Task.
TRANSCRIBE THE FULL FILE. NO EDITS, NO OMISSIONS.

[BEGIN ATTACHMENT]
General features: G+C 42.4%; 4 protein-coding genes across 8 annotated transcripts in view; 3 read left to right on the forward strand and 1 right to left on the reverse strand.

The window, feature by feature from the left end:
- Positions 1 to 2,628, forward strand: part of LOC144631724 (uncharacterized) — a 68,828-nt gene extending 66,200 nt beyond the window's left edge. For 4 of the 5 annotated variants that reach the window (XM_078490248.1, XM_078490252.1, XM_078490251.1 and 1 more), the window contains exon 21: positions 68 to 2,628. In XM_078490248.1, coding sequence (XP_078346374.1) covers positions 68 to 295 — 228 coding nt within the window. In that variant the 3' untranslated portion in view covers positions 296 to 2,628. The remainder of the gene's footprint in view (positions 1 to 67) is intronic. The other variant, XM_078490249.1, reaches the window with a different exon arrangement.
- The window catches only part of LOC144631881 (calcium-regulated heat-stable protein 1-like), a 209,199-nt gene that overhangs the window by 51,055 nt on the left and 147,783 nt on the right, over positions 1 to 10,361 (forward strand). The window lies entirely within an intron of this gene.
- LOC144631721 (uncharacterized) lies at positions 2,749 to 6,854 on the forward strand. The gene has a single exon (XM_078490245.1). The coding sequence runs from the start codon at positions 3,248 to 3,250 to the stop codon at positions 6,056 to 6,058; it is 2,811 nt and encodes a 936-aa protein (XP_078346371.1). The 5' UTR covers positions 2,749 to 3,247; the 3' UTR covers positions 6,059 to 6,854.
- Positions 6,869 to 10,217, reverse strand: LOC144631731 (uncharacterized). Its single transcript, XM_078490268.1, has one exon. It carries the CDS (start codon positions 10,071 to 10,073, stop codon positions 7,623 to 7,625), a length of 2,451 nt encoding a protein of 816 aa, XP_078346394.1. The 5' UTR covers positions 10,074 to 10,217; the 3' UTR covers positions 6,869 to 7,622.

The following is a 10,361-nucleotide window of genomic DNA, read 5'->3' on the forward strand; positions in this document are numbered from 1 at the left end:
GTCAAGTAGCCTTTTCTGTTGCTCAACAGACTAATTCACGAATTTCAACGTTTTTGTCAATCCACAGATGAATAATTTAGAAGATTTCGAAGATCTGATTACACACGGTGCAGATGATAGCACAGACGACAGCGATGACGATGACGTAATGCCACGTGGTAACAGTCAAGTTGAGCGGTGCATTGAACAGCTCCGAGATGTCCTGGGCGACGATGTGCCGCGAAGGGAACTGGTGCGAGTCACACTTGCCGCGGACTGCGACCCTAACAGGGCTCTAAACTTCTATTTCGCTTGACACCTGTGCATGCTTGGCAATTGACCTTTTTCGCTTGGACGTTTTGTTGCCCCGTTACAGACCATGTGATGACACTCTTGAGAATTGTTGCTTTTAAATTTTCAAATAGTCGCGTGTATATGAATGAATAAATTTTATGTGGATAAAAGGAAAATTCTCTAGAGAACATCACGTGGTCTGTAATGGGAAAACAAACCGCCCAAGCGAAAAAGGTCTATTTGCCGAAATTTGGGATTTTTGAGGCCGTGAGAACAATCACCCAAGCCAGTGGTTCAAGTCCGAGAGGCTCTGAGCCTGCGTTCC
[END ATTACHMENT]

General features: G+C 42.4%; 4 protein-coding genes across 8 annotated transcripts in view; 3 read left to right on the forward strand and 1 right to left on the reverse strand.

The window, feature by feature from the left end:
- Positions 1 to 2,628, forward strand: part of LOC144631724 (uncharacterized) — a 68,828-nt gene extending 66,200 nt beyond the window's left edge. For 4 of the 5 annotated variants that reach the window (XM_078490248.1, XM_078490252.1, XM_078490251.1 and 1 more), the window contains exon 21: positions 68 to 2,628. In XM_078490248.1, coding sequence (XP_078346374.1) covers positions 68 to 295 — 228 coding nt within the window. In that variant the 3' untranslated portion in view covers positions 296 to 2,628. The remainder of the gene's footprint in view (positions 1 to 67) is intronic. The other variant, XM_078490249.1, reaches the window with a different exon arrangement.
- The window catches only part of LOC144631881 (calcium-regulated heat-stable protein 1-like), a 209,199-nt gene that overhangs the window by 51,055 nt on the left and 147,783 nt on the right, over positions 1 to 10,361 (forward strand). The window lies entirely within an intron of this gene.
- LOC144631721 (uncharacterized) lies at positions 2,749 to 6,854 on the forward strand. The gene has a single exon (XM_078490245.1). The coding sequence runs from the start codon at positions 3,248 to 3,250 to the stop codon at positions 6,056 to 6,058; it is 2,811 nt and encodes a 936-aa protein (XP_078346371.1). The 5' UTR covers positions 2,749 to 3,247; the 3' UTR covers positions 6,059 to 6,854.
- Positions 6,869 to 10,217, reverse strand: LOC144631731 (uncharacterized). Its single transcript, XM_078490268.1, has one exon. It carries the CDS (start codon positions 10,071 to 10,073, stop codon positions 7,623 to 7,625), a length of 2,451 nt encoding a protein of 816 aa, XP_078346394.1. The 5' UTR covers positions 10,074 to 10,217; the 3' UTR covers positions 6,869 to 7,622.

The following is a 10,361-nucleotide window of genomic DNA, read 5'->3' on the forward strand; positions in this document are numbered from 1 at the left end:
GTCAAGTAGCCTTTTCTGTTGCTCAACAGACTAATTCACGAATTTCAACGTTTTTGTCAATCCACAGATGAATAATTTAGAAGATTTCGAAGATCTGATTACACACGGTGCAGATGATAGCACAGACGACAGCGATGACGATGACGTAATGCCACGTGGTAACAGTCAAGTTGAGCGGTGCATTGAACAGCTCCGAGATGTCCTGGGCGACGATGTGCCGCGAAGGGAACTGGTGCGAGTCACACTTGCCGCGGACTGCGACCCTAACAGGGCTCTAAACTTCTATTTCGCTTGACACCTGTGCATGCTTGGCAATTGACCTTTTTCGCTTGGACGTTTTGTTGCCCCGTTACAGACCATGTGATGACACTCTTGAGAATTGTTGCTTTTAAATTTTCAAATAGTCGCGTGTATATGAATGAATAAATTTTATGTGGATAAAAGGAAAATTCTCTAGAGAACATCACGTGGTCTGTAATGGGAAAACAAACCGCCCAAGCGAAAAAGGTCTATTTGCCGAAATTTGGGATTTTTGAGGCCGTGAGAACAATCACCCAAGCCAGTGGTTCAAGTCCGAGAGGCTCTGAGCCTGCGTTCC